I gently wrap Mable’s wrists with my hands. George pulls down her pants. “What are …?” Mable’s mad. “Honey! Let go of my hands so I can knock hell out of this bastard.”

“Mable that’s why I have your hands. So you won’t knock hell out of him.” Read the rest of this entry »

August 30th, 2012

Hiss And Slither

by William A Browning

Before starting the laundry I walk from room to room and look for soiled things that didn’t get sent down the shoot. There’s a dishtowel in the kitchen and a pair of smelly white socks on the living room floor. I climb stairs and enter the bedroom I share with Sam. I walk to the rumpled bed and pull out the tucked-in sheet. More white socks and several pairs of Sam’s underwear fall to the floor. On the left side of the bed, Sammy’s side, I pick up a pair of jeans.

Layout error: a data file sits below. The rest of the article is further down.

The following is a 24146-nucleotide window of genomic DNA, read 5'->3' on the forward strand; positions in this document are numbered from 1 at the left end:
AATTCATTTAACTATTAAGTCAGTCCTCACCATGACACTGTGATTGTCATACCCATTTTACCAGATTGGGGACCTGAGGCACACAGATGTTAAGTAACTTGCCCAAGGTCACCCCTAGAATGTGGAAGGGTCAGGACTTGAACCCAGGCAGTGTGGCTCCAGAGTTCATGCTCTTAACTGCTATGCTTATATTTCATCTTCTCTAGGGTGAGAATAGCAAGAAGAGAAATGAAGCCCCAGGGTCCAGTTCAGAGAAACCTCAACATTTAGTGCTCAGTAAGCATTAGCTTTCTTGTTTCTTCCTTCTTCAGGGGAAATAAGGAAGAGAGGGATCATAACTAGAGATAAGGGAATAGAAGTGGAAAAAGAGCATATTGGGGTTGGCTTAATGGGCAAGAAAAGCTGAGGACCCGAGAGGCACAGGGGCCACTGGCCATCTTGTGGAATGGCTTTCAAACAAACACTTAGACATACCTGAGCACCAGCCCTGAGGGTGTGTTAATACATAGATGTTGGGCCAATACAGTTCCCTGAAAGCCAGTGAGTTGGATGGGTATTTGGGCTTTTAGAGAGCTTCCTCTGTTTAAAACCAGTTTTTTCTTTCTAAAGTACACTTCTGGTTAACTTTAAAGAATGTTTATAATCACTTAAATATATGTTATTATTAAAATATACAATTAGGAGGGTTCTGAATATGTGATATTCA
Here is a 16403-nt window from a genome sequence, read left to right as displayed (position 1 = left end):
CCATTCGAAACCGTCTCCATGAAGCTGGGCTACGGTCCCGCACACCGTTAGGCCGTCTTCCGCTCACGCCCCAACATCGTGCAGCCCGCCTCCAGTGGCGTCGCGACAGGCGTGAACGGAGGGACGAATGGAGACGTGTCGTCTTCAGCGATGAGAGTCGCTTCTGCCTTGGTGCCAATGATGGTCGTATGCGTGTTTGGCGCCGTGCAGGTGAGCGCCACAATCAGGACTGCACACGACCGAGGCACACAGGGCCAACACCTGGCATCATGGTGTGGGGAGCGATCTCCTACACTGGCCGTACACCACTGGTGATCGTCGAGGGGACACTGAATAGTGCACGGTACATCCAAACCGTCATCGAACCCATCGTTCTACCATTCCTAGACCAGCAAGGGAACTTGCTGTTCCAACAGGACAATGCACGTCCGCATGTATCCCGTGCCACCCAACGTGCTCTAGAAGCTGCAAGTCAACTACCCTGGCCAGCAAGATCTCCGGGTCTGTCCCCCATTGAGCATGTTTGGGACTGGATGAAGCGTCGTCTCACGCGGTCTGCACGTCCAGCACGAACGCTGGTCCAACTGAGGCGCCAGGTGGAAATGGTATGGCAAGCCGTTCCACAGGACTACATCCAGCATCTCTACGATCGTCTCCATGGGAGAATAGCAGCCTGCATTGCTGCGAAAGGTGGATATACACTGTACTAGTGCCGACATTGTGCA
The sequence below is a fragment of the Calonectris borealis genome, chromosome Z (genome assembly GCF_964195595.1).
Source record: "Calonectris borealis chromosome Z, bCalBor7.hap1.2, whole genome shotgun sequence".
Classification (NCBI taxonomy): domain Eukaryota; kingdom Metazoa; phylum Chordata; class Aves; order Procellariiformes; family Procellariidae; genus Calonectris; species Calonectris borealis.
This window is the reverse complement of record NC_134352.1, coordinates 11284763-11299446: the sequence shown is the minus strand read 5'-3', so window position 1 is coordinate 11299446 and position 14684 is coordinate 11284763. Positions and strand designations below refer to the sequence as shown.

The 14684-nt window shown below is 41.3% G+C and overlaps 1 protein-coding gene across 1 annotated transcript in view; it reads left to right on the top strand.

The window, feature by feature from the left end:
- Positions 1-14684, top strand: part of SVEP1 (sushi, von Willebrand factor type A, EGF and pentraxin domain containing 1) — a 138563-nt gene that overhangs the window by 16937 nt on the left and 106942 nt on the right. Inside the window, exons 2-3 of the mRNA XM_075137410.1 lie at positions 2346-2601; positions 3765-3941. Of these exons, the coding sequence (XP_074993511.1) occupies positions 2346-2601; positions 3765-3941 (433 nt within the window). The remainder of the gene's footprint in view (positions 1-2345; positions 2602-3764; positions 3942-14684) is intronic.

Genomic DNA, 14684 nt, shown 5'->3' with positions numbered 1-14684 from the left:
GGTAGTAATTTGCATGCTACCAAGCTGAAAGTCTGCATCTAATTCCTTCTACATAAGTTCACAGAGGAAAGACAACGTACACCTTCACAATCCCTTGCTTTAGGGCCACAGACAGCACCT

Sammy’s Levi’s feel small in my hands and smell of mulch and sweat. Knowing he’s likely left change or a comb in them I absently search pockets. In a front left pocket I pull out what appears to be five torn ticket stubs. They’re a bright green color.

I frown.

Why would Sammy have tickets to a Haunted House in his pocket? And why five? Why would they have last night’s date on them? Sammy worked last night. … He said … Suddenly, I know the whys. Sam didn’t work. He lied. For months now … he’s been lying.

I sit on the side of the bed. I look down at his jeans in my lap and again marvel at how small they are. Almost like a boy’s jeans. A garment belonging to someone not old enough to cheat on you. Read the rest of this entry »